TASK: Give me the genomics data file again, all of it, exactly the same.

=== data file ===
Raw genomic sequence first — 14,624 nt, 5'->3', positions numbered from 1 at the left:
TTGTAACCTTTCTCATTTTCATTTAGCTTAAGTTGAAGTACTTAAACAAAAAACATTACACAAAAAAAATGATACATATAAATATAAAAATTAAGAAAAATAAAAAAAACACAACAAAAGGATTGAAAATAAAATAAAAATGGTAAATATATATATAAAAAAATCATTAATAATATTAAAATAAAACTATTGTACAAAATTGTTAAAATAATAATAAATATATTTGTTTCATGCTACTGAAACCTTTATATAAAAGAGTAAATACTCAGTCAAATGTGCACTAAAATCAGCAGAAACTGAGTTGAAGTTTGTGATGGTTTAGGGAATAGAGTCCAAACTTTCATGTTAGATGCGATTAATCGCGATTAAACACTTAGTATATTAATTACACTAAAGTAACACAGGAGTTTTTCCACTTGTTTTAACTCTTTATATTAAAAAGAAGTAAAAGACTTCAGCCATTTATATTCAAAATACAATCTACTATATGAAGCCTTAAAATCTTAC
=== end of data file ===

Raw genomic sequence first — 14,624 nt, 5'->3', positions numbered from 1 at the left:
TTGTAACCTTTCTCATTTTCATTTAGCTTAAGTTGAAGTACTTAAACAAAAAACATTACACAAAAAAAATGATACATATAAATATAAAAATTAAGAAAAATAAAAAAAACACAACAAAAGGATTGAAAATAAAATAAAAATGGTAAATATATATATAAAAAAATCATTAATAATATTAAAATAAAACTATTGTACAAAATTGTTAAAATAATAATAAATATATTTGTTTCATGCTACTGAAACCTTTATATAAAAGAGTAAATACTCAGTCAAATGTGCACTAAAATCAGCAGAAACTGAGTTGAAGTTTGTGATGGTTTAGGGAATAGAGTCCAAACTTTCATGTTAGATGCGATTAATCGCGATTAAACACTTAGTATATTAATTACACTAAAGTAACACAGGAGTTTTTCCACTTGTTTTAACTCTTTATATTAAAAAGAAGTAAAAGACTTCAGCCATTTATATTCAAAATACAATCTACTATATGAAGCCTTAAAATCTTAC